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Statement by the Chairperson of the Permanent Forum on the eviction of Maasai people from the Ngorongoro Conservation Area in Tanzania

The United Nations Permanent Forum on Indigenous Issues expresses its profound concern over ongoing efforts to evict over 70,000 Maasai people of Loliondo division of the Ngorongoro district of Tanzania from the 1,500 square kilometers, which are legally registered village lands.

On June 8, the Permanent Forum received reports that Tanzanian police using force, including indiscriminate use of firearms, forcibly evicted the Maasai from their homelands, injuring dozens of people and causing thousands to flee into the forest. Various arbitrary arrests of community leaders, including Village Councillors and Chairpersons were also reported. These actions are a clear violation of the human and collective rights of the Maasai people of Loliondo.

Given these circumstances, the Permanent Forum on Indigenous Issues calls on the government of Tanzania to immediately cease efforts to evict the Maasai people from the Ngorongoro conservation area as stated in the report of the 21st session in 2022 to be presented at ECOSOC.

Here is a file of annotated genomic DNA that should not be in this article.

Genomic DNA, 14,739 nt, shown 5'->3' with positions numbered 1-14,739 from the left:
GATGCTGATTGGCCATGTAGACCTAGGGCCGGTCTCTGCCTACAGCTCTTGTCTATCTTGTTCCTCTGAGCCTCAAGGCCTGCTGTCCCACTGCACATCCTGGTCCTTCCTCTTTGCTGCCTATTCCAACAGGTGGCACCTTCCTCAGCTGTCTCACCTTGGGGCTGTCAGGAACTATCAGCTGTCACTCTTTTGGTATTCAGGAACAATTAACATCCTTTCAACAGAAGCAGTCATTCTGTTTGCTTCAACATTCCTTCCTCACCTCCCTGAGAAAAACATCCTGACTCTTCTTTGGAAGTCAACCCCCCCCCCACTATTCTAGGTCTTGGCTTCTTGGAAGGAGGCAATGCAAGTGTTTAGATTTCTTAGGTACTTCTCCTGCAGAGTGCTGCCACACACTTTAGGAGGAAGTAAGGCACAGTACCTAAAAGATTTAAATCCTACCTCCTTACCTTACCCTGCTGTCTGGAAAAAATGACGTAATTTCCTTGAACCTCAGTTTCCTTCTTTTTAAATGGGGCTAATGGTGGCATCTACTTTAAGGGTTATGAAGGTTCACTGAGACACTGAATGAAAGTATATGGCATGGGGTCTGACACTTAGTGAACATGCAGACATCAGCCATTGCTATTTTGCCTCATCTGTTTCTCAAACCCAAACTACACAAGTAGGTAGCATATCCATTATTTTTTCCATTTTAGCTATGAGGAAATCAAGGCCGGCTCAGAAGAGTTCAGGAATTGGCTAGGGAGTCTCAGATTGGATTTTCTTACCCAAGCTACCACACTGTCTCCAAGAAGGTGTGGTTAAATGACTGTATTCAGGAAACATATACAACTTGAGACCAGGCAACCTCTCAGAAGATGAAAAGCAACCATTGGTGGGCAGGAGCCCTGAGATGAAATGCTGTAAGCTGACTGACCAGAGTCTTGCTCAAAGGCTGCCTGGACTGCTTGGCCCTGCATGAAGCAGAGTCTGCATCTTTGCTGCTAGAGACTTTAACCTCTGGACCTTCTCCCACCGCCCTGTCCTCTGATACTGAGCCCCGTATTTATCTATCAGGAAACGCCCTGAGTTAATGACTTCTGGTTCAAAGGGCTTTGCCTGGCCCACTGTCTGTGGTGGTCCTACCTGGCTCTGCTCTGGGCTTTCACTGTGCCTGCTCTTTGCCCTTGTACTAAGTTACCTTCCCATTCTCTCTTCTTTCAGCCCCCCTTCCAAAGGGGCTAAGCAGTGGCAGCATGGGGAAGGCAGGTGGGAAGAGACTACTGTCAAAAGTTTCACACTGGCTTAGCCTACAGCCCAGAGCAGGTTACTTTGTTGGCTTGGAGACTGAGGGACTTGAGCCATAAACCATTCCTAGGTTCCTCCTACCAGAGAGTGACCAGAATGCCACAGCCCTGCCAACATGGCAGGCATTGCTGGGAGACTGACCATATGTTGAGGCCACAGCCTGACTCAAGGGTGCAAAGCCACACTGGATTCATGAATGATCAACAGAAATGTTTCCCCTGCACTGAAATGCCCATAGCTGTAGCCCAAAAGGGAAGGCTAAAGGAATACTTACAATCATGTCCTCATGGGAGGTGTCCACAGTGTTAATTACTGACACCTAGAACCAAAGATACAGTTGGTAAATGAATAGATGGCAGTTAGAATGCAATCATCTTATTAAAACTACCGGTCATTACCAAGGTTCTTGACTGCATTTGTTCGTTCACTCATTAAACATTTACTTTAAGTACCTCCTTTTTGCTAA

Furthermore, the Forum calls on the government of Tanzania to comply with the provisions recognized in the United Nations Declaration on the Rights of Indigenous Peoples, and other relevant international human rights instruments, and ensure the right of the Maasai to participate in decision-making, considering that their land in Loliondo for safari tourism, trophy hunting and “conservation” will affect their lives and territory.

As affirmed in Article 10 of the UN Declaration “Indigenous peoples shall not be forcibly removed from their lands or territories. No relocation shall take place without the free, prior and informed consent of the indigenous peoples concerned and after agreement on just and fair compensation and, where possible with the option to return.”

Additionally, the Forum urges the government of Tanzania to withdraw all armed forces; stop human rights violations, harassment and violence, bring perpetrators to justice; and allow journalists, lawyers, human rights observers and civil society organizations to enter Loliondo, speak with the affected Maasai and report on the situation without intimidation.

The removal of indigenous peoples from their lands, including the Maasai peoples, where they have been living for generations, will impact their survival.

* The Village Land Act of 1999 requires consultation procedures with Village Council and Village Assemblies in cases where evictions are deemed necessary. The Village Land Act also requires full, fair and prompt compensation.
* In 2018 the East African Court of Justice issued an injunction prohibiting the government of Tanzania from evicting the Maasai from the area.
* The African Commission on Human and Peoples’ Rights decision in Center for Minority Rights Development (Kenya) and Minority Rights Group (on behalf of Endorois Welfare Council) v. Kenya states that the members should be consulted and their consent should be sought and obtained.

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